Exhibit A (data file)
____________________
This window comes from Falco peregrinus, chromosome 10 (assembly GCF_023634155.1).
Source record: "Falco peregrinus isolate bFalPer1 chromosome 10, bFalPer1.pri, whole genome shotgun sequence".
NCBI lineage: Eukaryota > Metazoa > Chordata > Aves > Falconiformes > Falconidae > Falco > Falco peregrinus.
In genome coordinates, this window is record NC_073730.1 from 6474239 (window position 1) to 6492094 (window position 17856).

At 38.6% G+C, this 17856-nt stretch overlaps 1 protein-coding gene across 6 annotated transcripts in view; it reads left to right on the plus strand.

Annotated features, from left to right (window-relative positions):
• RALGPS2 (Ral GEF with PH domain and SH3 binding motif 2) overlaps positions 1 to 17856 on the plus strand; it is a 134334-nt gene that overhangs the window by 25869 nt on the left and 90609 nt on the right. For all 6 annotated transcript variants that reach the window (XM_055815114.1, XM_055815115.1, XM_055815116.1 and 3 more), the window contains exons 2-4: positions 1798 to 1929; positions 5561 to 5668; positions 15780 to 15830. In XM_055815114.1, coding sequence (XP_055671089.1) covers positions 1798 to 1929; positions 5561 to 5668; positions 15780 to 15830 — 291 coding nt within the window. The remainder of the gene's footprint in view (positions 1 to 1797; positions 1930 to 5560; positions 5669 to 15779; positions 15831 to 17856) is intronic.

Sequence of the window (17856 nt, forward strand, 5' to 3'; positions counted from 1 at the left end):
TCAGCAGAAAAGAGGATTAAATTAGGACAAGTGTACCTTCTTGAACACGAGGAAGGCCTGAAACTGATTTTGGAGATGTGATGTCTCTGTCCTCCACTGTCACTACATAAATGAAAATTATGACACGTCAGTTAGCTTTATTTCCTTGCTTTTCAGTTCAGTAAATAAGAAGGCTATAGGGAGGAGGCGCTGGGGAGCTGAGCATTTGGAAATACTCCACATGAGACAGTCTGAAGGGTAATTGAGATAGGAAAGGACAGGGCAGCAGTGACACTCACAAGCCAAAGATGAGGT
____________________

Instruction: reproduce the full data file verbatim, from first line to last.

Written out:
This window comes from Falco peregrinus, chromosome 10 (assembly GCF_023634155.1).
Source record: "Falco peregrinus isolate bFalPer1 chromosome 10, bFalPer1.pri, whole genome shotgun sequence".
NCBI lineage: Eukaryota > Metazoa > Chordata > Aves > Falconiformes > Falconidae > Falco > Falco peregrinus.
In genome coordinates, this window is record NC_073730.1 from 6474239 (window position 1) to 6492094 (window position 17856).

At 38.6% G+C, this 17856-nt stretch overlaps 1 protein-coding gene across 6 annotated transcripts in view; it reads left to right on the plus strand.

Annotated features, from left to right (window-relative positions):
• RALGPS2 (Ral GEF with PH domain and SH3 binding motif 2) overlaps positions 1 to 17856 on the plus strand; it is a 134334-nt gene that overhangs the window by 25869 nt on the left and 90609 nt on the right. For all 6 annotated transcript variants that reach the window (XM_055815114.1, XM_055815115.1, XM_055815116.1 and 3 more), the window contains exons 2-4: positions 1798 to 1929; positions 5561 to 5668; positions 15780 to 15830. In XM_055815114.1, coding sequence (XP_055671089.1) covers positions 1798 to 1929; positions 5561 to 5668; positions 15780 to 15830 — 291 coding nt within the window. The remainder of the gene's footprint in view (positions 1 to 1797; positions 1930 to 5560; positions 5669 to 15779; positions 15831 to 17856) is intronic.

Sequence of the window (17856 nt, forward strand, 5' to 3'; positions counted from 1 at the left end):
TCAGCAGAAAAGAGGATTAAATTAGGACAAGTGTACCTTCTTGAACACGAGGAAGGCCTGAAACTGATTTTGGAGATGTGATGTCTCTGTCCTCCACTGTCACTACATAAATGAAAATTATGACACGTCAGTTAGCTTTATTTCCTTGCTTTTCAGTTCAGTAAATAAGAAGGCTATAGGGAGGAGGCGCTGGGGAGCTGAGCATTTGGAAATACTCCACATGAGACAGTCTGAAGGGTAATTGAGATAGGAAAGGACAGGGCAGCAGTGACACTCACAAGCCAAAGATGAGGT